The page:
Also he mentioned he had one such grafted tree at his Auckland
residence, producing very large fruit, but also very bland; herbs,
vinegar etc soon take care of that.
In 1981 I
met a big-time million-trees-annually nurseryman, who upon hearing of
it wanted to extend propagation of this 'Browns Bay' avocado. I
took him to Matthews' house: in deep porous volcanic soil, that
colossal net of fine roots had grown a new 50-ft tree, "a major
producer of human food October thru April" as Matthews put it.
He, unlike the old woman who in a sense created this mutant, had no
difficulty understanding why we wanted a dozen or so twigs off his
prof had just learned from his colleagues in plant science that,
during the intervening decade or so, new avocado seedlings in NZ had
become fruitful about 1 in 2 ! This shift of 4 orders of
magnitude, from 10^-4 to 10^0, intrigued me. I suggested some
transposon might have brought in a small package of DNA conferring the
trait of fruitfulness. He dismissed this idea on the sole ground
that I'd not given any evidence that this had happened to avocado;
but he had no alternative idea. Ah well - at least he
didn't deny the phenomenon on the ground that no mechanism had been
envisaged (a common fallacy). And of course he didn't deny that
horizontal gene transfer occurs in nature; indeed some plant viruses,
on which he was the leading expert, are among the best-known vectors
The avocado is a
peculiar plant, changing sex daily and, for some period of history, so
lacking fruitfulness that its survival as a species looks like another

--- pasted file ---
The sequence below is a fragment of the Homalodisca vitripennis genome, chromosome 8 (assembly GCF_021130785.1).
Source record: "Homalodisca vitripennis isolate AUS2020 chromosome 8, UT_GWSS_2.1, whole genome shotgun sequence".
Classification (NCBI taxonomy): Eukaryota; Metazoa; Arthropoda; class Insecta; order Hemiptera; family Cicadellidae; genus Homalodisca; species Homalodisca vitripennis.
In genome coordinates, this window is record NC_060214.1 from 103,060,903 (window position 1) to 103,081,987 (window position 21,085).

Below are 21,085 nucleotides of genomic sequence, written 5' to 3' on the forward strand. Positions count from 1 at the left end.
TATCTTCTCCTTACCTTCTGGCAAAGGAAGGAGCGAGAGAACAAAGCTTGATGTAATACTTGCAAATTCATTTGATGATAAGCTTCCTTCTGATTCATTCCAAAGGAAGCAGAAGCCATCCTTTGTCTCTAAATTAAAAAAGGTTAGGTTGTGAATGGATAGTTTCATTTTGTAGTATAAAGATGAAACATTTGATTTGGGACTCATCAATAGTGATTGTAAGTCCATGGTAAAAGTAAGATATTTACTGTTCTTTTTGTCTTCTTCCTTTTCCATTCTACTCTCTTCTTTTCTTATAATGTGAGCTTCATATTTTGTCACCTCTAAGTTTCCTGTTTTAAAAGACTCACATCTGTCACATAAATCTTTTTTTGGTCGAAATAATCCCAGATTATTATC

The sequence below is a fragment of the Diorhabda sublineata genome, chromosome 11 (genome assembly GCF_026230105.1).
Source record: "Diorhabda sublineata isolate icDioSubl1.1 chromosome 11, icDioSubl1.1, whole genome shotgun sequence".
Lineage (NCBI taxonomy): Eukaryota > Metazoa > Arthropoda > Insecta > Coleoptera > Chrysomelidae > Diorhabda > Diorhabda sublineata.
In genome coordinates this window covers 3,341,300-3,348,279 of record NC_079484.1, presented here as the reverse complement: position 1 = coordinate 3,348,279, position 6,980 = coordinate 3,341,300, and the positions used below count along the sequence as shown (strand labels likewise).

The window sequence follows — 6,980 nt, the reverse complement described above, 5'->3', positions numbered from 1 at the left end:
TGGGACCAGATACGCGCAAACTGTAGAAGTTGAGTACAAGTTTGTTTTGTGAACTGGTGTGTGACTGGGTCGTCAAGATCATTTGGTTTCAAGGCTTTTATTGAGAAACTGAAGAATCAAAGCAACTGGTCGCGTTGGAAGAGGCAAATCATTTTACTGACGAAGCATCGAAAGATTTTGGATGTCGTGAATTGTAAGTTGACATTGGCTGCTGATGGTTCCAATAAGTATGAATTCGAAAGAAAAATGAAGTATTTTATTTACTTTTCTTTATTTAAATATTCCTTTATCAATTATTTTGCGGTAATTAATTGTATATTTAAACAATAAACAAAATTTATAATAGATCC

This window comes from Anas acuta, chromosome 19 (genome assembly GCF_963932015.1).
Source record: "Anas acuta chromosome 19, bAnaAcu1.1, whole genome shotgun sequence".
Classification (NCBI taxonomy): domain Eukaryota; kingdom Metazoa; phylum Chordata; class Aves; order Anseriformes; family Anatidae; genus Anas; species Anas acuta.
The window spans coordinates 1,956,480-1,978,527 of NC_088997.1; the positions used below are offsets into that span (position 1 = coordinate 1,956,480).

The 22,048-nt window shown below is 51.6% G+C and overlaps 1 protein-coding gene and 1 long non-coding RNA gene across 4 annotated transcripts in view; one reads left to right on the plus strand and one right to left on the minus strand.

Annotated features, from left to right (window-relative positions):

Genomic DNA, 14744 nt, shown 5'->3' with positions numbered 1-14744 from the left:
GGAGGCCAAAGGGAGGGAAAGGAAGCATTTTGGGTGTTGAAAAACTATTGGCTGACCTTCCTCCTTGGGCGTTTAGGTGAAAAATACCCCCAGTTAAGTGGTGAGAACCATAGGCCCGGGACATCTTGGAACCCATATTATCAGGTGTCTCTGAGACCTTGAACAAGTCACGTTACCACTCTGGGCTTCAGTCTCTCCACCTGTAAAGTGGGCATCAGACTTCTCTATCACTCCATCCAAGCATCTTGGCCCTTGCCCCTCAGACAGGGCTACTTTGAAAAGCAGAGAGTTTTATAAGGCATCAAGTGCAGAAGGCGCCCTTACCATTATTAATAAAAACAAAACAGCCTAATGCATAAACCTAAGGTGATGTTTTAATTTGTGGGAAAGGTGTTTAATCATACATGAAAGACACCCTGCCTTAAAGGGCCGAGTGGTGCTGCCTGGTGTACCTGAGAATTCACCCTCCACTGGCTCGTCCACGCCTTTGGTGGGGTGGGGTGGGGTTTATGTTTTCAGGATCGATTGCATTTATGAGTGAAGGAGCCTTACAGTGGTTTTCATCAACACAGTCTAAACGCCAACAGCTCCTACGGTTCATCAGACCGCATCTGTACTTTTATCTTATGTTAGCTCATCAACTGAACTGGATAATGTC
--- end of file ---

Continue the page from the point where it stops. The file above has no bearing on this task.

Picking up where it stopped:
puzzle for students to research. But for seeds to grow into
fruitful trees (most of them inferior little twisted fruit, I should
perhaps add - 'my' event remains valuable) when they
hardly ever had borne any fruit at all, looked to me like
micro-evolution in action.
assumed for many years that the variety should be named after the dear
old woman who thought I was crazy. Then I realised it should be
named, if after anyone, for the person who first brought it to the
notice of science. I don't know whether this has yet been done.
I continue to sool nurserymen onto this valuable cultivar for grafting
wood. Matthews FRS has passed away but his 'town tree' is still
looming over his former house, dripping with green cannonballs.
psychology of email was discussed a decade ago by Floridean prof
which still seems right to me.
I continue to reflect on this mode of communication 'email'.
I don't claim to understand it very well, but I do notice, after some
10^5 msgs since Oct 98, some generalities.
It brings out the worst in people - especially total
strangers who think they can vent their spleen without risk of ever
having to deal in person with any retaliation. More
surprisingly, some people who do expect to deal with me in person send
astonishingly rude messages. The psychology of this inherently
distorting medium deserves study.
> 2 I remain
sure of The Mann/Chomsky Lemma - email is far
too easily sent in ill-considered draft form, and should always be
slept on if possible.
Trendies, including some who should know better, insist that it is a
low-reliability, low-significance throw-away thing like an ansafone